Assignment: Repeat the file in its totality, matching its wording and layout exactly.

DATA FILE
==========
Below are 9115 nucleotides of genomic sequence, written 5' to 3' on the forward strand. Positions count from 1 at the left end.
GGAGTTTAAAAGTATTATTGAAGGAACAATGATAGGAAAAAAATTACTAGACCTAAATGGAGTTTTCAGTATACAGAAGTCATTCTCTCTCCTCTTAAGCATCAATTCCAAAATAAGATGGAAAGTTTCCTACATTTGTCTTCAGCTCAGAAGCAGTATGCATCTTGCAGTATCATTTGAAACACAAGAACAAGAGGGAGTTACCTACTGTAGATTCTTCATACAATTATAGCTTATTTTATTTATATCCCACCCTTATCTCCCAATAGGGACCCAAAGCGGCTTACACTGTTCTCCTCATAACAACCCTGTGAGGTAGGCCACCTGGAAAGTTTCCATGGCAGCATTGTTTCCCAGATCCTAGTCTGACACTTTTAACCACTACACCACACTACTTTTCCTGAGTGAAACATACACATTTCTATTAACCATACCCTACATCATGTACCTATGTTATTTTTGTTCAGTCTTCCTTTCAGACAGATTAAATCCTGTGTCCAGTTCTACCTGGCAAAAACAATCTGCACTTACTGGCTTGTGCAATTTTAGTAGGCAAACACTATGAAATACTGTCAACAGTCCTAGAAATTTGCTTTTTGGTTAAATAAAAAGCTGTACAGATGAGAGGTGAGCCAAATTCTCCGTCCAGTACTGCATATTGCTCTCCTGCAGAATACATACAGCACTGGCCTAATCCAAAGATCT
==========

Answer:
Below are 9115 nucleotides of genomic sequence, written 5' to 3' on the forward strand. Positions count from 1 at the left end.
GGAGTTTAAAAGTATTATTGAAGGAACAATGATAGGAAAAAAATTACTAGACCTAAATGGAGTTTTCAGTATACAGAAGTCATTCTCTCTCCTCTTAAGCATCAATTCCAAAATAAGATGGAAAGTTTCCTACATTTGTCTTCAGCTCAGAAGCAGTATGCATCTTGCAGTATCATTTGAAACACAAGAACAAGAGGGAGTTACCTACTGTAGATTCTTCATACAATTATAGCTTATTTTATTTATATCCCACCCTTATCTCCCAATAGGGACCCAAAGCGGCTTACACTGTTCTCCTCATAACAACCCTGTGAGGTAGGCCACCTGGAAAGTTTCCATGGCAGCATTGTTTCCCAGATCCTAGTCTGACACTTTTAACCACTACACCACACTACTTTTCCTGAGTGAAACATACACATTTCTATTAACCATACCCTACATCATGTACCTATGTTATTTTTGTTCAGTCTTCCTTTCAGACAGATTAAATCCTGTGTCCAGTTCTACCTGGCAAAAACAATCTGCACTTACTGGCTTGTGCAATTTTAGTAGGCAAACACTATGAAATACTGTCAACAGTCCTAGAAATTTGCTTTTTGGTTAAATAAAAAGCTGTACAGATGAGAGGTGAGCCAAATTCTCCGTCCAGTACTGCATATTGCTCTCCTGCAGAATACATACAGCACTGGCCTAATCCAAAGATCT